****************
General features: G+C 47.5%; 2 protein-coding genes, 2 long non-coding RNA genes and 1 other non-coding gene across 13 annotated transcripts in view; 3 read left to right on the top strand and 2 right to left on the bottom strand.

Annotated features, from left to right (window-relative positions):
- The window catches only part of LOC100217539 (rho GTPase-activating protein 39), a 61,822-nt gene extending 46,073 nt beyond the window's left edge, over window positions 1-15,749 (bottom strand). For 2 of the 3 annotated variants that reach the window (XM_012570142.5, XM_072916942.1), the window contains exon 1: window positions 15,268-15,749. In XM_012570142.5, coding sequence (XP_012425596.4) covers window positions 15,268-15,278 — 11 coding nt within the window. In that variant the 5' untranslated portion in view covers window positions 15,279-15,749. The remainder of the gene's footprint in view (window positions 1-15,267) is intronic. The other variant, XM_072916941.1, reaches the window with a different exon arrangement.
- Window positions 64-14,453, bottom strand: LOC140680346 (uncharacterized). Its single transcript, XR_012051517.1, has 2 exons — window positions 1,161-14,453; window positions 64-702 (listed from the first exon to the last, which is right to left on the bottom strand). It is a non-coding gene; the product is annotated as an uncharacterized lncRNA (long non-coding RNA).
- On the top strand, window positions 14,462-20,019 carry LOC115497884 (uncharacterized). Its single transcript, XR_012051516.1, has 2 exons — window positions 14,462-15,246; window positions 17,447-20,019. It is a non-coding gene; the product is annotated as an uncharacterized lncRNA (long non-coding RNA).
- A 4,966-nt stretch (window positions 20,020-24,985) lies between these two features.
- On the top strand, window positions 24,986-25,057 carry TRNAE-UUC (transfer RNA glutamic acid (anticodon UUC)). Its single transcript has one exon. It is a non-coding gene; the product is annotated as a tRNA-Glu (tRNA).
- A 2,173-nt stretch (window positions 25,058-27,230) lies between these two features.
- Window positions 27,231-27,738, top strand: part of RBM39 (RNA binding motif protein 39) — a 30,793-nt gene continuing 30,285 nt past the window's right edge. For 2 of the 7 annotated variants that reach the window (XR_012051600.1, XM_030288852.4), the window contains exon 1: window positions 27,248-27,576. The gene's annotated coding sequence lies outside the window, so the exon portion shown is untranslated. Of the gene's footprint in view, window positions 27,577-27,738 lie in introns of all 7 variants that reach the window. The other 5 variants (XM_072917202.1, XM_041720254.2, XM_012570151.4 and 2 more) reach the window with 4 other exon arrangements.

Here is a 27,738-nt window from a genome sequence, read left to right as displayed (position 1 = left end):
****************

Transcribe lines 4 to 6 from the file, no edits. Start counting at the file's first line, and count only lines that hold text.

- Window positions 64-14,453, bottom strand: LOC140680346 (uncharacterized). Its single transcript, XR_012051517.1, has 2 exons — window positions 1,161-14,453; window positions 64-702 (listed from the first exon to the last, which is right to left on the bottom strand). It is a non-coding gene; the product is annotated as an uncharacterized lncRNA (long non-coding RNA).
- On the top strand, window positions 14,462-20,019 carry LOC115497884 (uncharacterized). Its single transcript, XR_012051516.1, has 2 exons — window positions 14,462-15,246; window positions 17,447-20,019. It is a non-coding gene; the product is annotated as an uncharacterized lncRNA (long non-coding RNA).
- A 4,966-nt stretch (window positions 20,020-24,985) lies between these two features.